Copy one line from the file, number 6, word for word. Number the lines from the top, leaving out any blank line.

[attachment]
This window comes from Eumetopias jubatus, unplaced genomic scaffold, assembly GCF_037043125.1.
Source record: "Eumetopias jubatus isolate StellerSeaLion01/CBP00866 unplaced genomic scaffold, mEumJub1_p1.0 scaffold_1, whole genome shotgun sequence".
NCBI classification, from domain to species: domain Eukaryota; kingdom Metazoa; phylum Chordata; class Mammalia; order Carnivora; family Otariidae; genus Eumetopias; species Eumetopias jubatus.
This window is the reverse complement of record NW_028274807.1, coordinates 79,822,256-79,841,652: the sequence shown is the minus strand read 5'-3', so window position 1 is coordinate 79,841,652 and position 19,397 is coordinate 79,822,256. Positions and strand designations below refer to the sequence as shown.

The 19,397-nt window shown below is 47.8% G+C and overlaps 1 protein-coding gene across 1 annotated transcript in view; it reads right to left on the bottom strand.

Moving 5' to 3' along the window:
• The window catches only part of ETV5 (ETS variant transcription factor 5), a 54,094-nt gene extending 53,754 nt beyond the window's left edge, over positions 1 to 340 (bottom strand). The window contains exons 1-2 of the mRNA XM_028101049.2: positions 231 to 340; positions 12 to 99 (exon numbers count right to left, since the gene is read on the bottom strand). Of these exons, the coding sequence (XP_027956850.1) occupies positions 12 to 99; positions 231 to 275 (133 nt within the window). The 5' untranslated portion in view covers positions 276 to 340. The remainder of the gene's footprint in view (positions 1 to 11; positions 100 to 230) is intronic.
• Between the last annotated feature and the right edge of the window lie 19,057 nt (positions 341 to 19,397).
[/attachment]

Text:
Moving 5' to 3' along the window: